DRONE NEAR-MISS INCIDENTS AT BRITISH AIRPORTS AND SOLUTIONS

The Gatwick drone near-miss incident prior to Christmas caused a temporary runway closure and disruptive misery for 140,000 passengers. This resulted in mass disruption, affecting about 1,000 flights at one of the busiest travel times of the year. The world aviation bodies have to urgently seek for an innovative way of detecting a drone approaching an airport and safely putting it down to forestall future occurrence.

The passengers were forced to sleep on planes and airport floors. (Independent news, 2018).  Throngs of travelers spent their morning waiting inside the Gatwick’s terminal for updates, while others reported being stuck on grounded planes for hours, with several incoming planes diverted.

Business activities associated with the airport including airlines, retailers, hotels and taxis are believed to have lost millions in combined revenues due to the disruption. (Standard news, 2018).

SUBSEQUENT DRONE  NEAR-MISS INCIDENTS

Sequel to the Christmas incident, two easy jet flights from Barcelona and Amsterdam respectively was initially sent to Stansted before making a landing at Gatwick.

A Gatwick spokesman told journalists that, the Gatwick investigated a report of an unconfirmed sighting of an object outside the airport’s 5Kms exclusion zone but – following a full assessment – the airport has remained fully operational throughout. (The Telegraph, 2019).

Yet another more recent drone near-miss incident happened just 4 days after the flying drones ban extension from 1 to 5 Kms from airports on March 17, 2019. The report concluded this drone near-miss incident placed the plain significantly in danger.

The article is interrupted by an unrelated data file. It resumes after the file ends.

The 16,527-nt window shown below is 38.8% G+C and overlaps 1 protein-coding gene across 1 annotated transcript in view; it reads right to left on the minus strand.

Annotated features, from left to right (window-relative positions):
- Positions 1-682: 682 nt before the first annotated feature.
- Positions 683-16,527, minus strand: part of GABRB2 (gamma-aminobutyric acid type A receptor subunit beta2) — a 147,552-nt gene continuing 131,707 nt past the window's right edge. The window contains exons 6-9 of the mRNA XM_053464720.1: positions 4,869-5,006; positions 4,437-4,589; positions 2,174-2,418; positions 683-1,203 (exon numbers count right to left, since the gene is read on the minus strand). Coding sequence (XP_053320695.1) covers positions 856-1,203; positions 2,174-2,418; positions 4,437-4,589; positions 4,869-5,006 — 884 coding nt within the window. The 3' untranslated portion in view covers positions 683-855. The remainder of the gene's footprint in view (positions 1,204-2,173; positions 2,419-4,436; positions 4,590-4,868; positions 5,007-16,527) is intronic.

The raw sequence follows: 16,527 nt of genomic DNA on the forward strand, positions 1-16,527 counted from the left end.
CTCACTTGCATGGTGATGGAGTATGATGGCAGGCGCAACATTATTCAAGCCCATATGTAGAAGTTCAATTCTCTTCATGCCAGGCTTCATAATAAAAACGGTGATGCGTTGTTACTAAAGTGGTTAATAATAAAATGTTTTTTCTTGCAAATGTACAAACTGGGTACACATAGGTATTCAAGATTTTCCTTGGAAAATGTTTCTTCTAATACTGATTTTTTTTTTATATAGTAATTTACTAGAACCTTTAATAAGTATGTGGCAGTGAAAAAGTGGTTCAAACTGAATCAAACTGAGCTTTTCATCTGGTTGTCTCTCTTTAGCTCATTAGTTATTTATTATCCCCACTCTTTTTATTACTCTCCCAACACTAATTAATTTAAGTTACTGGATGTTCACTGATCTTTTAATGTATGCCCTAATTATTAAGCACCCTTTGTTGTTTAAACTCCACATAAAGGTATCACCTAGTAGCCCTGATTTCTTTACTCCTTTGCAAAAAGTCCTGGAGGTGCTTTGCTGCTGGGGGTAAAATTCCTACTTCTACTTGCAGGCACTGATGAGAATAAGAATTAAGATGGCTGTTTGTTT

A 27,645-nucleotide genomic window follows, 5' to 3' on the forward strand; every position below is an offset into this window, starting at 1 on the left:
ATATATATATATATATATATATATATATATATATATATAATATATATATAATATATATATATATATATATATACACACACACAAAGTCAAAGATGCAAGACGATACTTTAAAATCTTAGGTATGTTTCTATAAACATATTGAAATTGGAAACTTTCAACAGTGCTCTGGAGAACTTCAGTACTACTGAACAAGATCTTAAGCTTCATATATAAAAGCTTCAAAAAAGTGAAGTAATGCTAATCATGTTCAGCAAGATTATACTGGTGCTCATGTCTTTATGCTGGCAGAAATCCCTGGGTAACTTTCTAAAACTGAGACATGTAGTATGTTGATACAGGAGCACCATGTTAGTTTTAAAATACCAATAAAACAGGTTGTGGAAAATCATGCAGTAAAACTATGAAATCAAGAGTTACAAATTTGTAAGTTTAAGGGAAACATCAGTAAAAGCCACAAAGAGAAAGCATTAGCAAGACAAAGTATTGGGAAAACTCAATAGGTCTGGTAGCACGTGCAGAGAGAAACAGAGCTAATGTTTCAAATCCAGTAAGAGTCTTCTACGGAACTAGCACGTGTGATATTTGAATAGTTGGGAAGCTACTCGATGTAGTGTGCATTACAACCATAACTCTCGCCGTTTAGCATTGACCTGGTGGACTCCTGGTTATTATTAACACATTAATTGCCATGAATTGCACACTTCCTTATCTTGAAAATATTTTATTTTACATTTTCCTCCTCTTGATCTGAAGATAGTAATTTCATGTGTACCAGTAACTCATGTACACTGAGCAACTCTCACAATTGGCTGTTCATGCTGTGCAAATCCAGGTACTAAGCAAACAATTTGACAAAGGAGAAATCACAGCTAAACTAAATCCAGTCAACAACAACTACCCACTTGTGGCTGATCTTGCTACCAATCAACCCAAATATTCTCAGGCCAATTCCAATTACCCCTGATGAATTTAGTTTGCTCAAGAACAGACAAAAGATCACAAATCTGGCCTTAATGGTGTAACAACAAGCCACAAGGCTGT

THE SOLUTIONS FOR DRONE NEAR-MISS INCIDENTS AT BRITISH AIRPORTS

What could give a reasonable solution for this constant drone near-miss incidents happening recently at British airports?

For further mitigation of drones’ attacks which might lead to airport closures and delayed flights, the Gatwick and Heathrow airports are investing heavily in innovative ways to detect a drone approaching an airport and safely put it down.

Millions of pounds are already invested into the anti-drone technology by the Gatwick and Heathrow to avoid delayed flights as a result of drones attack.

The spokesman for Gatwick airport revealed that the airport had spent several million pounds on new defenses after flights were grounded on its runway during the Christmas run-up. 

He went ahead to reveal that the safety of the passengers and colleagues will always remain their top priority. (Independent news, 2019).

 

INNOVATIVE WAYS OF DETECTING AND SHUTTING DOWN DRONES

The UK government recently announced that new powers are given to the police to tackle illegal use of drone technology, including the power to land, seize and search for drones. However, these regulations may do little to discourage a user with malicious intent.  The latest breakthrough in technology for detecting and jamming a drone system is as follows.

Geo-fencing

The Geo-fencing technology option is designed to automatically limit where drones can fly. Some drones made by DJI are already loaded with such software, preventing them from flying where illegal operations are illegal, such as at airports and military bases.

Detection

Various software and hardware are now designed for airports with the sole purpose of detecting drones kilometers far away. The television signals may also be employed in detecting drones.

Eric Saczuk, an instructor at the British Columbia Institute of Technology, stated that the system that was specifically designed to detect particular manufacture of drones, its ability to detect all types of drones is yet unclear.

Putting them down

With the detection system in place, putting them down poses less duty. The drones can be shot down (there’s a concern of stray bullets as in Gatwick incident) or jammed with jamming guns which posses high radio frequency that can override the operation of the drone.

Also, some high tech companies have come up with drones with the sole purpose of hunting other drones. The British-based Company Skywall uses air-powered cannons to launch nets at drones and bring them down.

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